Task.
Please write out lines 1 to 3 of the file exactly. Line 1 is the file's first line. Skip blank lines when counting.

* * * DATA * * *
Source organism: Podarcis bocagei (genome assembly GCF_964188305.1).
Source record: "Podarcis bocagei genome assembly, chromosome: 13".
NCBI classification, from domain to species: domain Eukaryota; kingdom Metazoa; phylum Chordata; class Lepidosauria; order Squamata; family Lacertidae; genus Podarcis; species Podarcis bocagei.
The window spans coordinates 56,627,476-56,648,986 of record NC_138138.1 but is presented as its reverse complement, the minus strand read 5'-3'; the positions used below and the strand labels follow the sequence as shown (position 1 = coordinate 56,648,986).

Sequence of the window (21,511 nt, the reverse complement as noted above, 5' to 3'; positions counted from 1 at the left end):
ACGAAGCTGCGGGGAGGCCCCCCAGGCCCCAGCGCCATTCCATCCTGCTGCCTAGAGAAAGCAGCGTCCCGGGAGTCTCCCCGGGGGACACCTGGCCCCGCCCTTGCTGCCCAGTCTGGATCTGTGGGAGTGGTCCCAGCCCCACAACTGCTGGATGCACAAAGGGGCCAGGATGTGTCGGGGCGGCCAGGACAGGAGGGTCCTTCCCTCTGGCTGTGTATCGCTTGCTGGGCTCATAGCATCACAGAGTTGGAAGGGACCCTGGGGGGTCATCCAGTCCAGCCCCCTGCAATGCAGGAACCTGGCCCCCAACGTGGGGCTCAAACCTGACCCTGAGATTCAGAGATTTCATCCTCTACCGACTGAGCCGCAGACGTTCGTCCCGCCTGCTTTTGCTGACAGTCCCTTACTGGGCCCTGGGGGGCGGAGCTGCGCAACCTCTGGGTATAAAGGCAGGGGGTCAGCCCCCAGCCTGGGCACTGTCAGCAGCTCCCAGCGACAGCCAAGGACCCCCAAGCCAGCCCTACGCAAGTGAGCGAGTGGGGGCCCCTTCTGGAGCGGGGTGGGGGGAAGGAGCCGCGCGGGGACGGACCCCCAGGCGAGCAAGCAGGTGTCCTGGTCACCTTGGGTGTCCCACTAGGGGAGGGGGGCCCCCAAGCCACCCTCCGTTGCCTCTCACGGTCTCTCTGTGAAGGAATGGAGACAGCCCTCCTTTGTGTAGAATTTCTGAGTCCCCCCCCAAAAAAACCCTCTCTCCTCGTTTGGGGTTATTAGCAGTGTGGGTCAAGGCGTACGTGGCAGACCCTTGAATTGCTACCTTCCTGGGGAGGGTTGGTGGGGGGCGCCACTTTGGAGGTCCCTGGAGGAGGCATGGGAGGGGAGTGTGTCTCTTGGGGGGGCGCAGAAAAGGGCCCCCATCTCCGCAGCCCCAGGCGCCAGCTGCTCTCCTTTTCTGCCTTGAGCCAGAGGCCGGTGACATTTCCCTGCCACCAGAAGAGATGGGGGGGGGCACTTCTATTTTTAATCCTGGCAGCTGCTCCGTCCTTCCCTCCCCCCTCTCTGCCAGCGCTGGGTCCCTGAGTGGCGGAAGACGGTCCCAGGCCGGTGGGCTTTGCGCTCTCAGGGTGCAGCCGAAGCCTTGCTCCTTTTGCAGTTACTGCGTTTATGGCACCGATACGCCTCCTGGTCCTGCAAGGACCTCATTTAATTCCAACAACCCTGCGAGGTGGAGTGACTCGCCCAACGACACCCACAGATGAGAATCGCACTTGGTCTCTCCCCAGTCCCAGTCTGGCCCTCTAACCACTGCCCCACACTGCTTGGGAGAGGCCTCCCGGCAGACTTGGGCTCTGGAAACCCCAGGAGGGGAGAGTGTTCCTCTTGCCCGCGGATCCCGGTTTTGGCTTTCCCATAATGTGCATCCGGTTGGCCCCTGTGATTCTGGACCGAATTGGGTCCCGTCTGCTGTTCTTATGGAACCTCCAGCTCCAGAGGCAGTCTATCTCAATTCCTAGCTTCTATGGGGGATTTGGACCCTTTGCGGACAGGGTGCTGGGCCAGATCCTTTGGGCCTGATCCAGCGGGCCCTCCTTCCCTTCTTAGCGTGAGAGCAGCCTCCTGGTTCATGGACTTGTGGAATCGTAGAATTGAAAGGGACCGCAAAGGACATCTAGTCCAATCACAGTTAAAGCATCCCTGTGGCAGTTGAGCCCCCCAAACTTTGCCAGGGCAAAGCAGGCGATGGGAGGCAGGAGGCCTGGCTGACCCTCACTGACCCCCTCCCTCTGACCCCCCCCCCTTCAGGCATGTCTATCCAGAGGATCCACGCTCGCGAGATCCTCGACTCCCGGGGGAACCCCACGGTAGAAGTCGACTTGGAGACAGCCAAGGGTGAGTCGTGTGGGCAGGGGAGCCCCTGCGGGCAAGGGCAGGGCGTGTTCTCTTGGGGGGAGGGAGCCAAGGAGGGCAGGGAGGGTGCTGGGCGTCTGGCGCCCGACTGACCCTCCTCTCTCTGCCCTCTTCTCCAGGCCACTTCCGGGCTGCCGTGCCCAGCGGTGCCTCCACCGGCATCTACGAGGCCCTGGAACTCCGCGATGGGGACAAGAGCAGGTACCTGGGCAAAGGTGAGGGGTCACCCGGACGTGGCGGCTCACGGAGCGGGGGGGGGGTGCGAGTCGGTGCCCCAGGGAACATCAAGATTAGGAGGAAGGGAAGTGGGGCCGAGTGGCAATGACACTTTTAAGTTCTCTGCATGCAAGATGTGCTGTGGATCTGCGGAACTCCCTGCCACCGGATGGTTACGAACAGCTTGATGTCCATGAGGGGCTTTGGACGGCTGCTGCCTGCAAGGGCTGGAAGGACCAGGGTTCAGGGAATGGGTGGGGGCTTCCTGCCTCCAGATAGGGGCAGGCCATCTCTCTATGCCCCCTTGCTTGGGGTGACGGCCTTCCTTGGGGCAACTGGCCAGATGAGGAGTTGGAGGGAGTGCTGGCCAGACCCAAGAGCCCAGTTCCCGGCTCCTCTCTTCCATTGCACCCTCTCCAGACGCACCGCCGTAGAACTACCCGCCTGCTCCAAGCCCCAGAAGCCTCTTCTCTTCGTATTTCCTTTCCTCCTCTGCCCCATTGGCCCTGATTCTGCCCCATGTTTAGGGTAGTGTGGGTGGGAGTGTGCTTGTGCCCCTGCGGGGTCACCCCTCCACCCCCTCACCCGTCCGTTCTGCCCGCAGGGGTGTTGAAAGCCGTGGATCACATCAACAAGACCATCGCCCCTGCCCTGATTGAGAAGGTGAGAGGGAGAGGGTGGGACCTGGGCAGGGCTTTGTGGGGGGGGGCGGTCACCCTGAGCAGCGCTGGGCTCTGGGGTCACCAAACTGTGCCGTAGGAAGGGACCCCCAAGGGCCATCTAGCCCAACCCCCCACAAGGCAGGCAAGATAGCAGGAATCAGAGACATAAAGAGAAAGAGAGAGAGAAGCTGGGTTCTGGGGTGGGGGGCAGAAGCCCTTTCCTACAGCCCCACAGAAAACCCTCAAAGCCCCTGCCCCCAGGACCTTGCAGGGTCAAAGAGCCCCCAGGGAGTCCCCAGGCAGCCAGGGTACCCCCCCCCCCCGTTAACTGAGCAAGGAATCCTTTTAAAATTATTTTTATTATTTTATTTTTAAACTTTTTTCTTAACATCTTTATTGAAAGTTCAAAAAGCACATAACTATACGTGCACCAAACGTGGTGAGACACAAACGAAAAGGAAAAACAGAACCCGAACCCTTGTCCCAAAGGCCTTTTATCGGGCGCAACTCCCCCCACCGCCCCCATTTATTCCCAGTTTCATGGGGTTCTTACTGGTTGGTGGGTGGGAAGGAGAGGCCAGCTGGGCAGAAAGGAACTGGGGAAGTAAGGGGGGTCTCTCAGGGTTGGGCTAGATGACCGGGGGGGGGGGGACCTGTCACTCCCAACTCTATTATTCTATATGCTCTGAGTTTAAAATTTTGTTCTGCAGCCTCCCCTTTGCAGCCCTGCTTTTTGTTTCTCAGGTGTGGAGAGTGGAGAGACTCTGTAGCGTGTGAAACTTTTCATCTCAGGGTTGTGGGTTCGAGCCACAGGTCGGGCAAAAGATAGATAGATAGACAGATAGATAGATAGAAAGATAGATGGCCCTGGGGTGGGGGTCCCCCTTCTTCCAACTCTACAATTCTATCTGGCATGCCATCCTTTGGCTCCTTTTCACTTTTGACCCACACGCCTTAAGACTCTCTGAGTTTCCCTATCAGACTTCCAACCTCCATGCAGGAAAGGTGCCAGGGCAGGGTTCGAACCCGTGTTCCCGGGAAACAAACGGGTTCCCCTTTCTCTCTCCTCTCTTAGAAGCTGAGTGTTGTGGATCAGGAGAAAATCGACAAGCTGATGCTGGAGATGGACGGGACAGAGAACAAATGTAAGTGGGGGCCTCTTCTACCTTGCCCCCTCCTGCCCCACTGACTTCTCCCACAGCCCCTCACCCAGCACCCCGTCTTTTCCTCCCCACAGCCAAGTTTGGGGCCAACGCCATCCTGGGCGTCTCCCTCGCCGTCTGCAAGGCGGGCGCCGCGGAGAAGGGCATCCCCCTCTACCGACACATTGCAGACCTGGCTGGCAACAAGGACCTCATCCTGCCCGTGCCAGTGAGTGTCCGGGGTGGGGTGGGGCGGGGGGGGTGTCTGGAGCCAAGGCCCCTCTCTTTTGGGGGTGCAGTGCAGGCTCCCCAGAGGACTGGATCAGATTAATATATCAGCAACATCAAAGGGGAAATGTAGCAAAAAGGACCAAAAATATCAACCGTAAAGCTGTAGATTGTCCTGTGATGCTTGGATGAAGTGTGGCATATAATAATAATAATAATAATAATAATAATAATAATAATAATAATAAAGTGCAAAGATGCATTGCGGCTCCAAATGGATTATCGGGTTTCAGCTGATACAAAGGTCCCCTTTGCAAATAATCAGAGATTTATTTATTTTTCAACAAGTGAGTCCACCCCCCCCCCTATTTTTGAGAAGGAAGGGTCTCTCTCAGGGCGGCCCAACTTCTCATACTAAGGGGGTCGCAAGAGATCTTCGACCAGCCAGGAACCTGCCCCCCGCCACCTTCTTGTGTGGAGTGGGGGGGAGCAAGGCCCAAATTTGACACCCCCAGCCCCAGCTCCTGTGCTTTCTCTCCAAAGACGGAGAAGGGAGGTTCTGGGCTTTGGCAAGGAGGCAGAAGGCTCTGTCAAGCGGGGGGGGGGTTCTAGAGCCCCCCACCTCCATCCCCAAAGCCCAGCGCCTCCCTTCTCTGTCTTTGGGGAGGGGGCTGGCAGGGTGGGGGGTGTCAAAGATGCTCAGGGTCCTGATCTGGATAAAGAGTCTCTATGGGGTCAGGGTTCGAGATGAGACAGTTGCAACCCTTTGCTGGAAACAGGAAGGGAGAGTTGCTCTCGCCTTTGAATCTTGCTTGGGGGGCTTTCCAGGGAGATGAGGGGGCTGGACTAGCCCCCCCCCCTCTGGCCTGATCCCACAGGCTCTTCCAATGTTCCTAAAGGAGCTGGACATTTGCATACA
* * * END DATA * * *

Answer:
Source organism: Podarcis bocagei (genome assembly GCF_964188305.1).
Source record: "Podarcis bocagei genome assembly, chromosome: 13".
NCBI classification, from domain to species: domain Eukaryota; kingdom Metazoa; phylum Chordata; class Lepidosauria; order Squamata; family Lacertidae; genus Podarcis; species Podarcis bocagei.